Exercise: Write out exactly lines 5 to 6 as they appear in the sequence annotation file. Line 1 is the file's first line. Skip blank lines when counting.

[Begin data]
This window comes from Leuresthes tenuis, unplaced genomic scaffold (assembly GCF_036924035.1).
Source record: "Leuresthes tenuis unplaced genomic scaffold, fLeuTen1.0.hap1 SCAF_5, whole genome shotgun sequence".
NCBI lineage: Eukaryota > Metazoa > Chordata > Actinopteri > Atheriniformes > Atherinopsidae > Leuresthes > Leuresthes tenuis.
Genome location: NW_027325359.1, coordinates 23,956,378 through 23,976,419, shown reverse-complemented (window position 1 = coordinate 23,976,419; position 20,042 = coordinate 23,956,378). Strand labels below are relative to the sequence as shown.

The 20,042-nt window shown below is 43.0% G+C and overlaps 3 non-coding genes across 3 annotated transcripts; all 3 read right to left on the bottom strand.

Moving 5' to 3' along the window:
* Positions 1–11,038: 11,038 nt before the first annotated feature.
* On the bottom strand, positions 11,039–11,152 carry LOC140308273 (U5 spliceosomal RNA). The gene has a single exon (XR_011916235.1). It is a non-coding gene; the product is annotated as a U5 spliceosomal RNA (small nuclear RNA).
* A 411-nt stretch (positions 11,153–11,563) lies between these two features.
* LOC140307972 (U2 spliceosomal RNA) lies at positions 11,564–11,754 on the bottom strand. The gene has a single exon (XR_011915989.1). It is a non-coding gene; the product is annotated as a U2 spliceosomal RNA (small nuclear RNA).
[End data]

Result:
The 20,042-nt window shown below is 43.0% G+C and overlaps 3 non-coding genes across 3 annotated transcripts; all 3 read right to left on the bottom strand.

Moving 5' to 3' along the window: